What Really Happened: Saturday 28 February 1970

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Football Round Up – Bob Houston – Observer 1 March 1970 p. 28

League Champions Leeds lengthened their stride as they started the run into the First Division championship with an unpretentious dismissal of strugglers Crystal Palace yesterday.

Everton, the other horse in the First Division two horse race, dropped a point to Forest. Unless they can recapture the exciting early season fluency the championship can be regarded as almost a forgone conclusion.

While manager Bill Nicholson was in Edinburgh watching the expensive Peter Cormack have a wretched game against Rangers and Jimmy Greaves as scoring a hat-trick for the ‘stiffs’ Spurs snatched a surprise 2-1 at Newcastle,  ending United’s run of 10 games without defeat.

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Coventry  0  Chelsea 3 – Tony Pawson – Observer 1 March 1970 p. 28

This was Chelsea at their best, destroying powerful opposition by a devastating combination of strength and skill.

It is surprising that a club with such flair and showmanship as Coventry should have attracted so little publicity in their successful rise up the table. All that would have changed had they beaten Chelsea. Sadly the importance of the match destroyed their confidence and common sense. They were too eager to win, too ready to relish a physical challenge.

Cattlin, kicking blindly at Cooke, the squat and powerful Hunt crashing ferociously into Hudson, these were the early indicators of their steely determination. They set a pattern of harsh, unrelenting challenges that gave the referee a full time job as a lecturer.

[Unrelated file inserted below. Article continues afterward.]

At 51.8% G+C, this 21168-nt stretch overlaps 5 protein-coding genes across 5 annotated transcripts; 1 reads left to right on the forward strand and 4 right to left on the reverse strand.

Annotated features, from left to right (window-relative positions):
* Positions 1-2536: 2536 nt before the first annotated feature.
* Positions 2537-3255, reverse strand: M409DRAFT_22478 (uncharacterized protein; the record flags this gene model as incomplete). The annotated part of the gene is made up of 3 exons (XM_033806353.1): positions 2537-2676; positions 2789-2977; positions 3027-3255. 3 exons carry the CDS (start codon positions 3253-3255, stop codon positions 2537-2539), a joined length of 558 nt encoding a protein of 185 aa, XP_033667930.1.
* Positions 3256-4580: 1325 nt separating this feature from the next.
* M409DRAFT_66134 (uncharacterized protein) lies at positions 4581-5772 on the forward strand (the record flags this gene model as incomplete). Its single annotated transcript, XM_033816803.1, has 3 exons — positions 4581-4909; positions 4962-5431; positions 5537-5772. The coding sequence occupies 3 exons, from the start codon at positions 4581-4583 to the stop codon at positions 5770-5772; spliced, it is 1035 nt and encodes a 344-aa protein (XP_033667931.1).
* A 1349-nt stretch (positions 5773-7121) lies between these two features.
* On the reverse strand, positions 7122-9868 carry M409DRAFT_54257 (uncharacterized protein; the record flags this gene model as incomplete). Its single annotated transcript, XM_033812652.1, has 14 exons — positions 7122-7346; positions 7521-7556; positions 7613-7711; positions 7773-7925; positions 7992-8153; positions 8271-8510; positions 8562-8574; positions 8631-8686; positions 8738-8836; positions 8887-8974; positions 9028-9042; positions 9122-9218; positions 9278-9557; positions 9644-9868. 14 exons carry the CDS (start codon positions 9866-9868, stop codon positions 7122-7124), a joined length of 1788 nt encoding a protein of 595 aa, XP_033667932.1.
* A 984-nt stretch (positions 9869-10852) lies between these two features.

Hopes of intimidating Chelsea were ill founded against so strong and assured a team. All the effort and the energy achieved was to destroy Coventry’s own precision.

Chelsea’s forwards allied cunning control to forceful running that took them smoothly passed the massed  blue shirts.

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West Ham  0  Southampton  0 – John Heilpern – Observer 1 March 1970 p. 28

This was a disappointing match. West Ham again failed to play to their full potential and Southampton were no doubt grateful for a valuable point in their fight against relegatioin. Neither made for an exciting chemistry.

To see West Ham is like watching a West End play which has all the ingredients of a huge success except for a decent script. Established stars, respected manager, sound backing – all in the end lead nowhere. West Ham are a team, it seems, without a soul.

Newcastle  1  Tottenham  2 – John Dougray – Observer 1 March 1970 p. 28

Newcastle United’s seemingly irresistible ascent of the First Division – 10 league games without defeat – came to an abrupt halt yesterday, when a revitalised Spurs  deservedly beat them.

Though this was one of Newcastle’s worst performances of the season and their first home defeat since 25 October last, it is only fair to record that Spurs made a significant contribution to United’s fall from grace.

Strong at the back, where the tall England neutralised Davie’s famous leaps and Beal tidied up with the earnestness of a fastidious housekeeper, Spurs admirably guided by Mullery, insistently fought for possession, ere always looking for the quick break and supported each other tirelessly.

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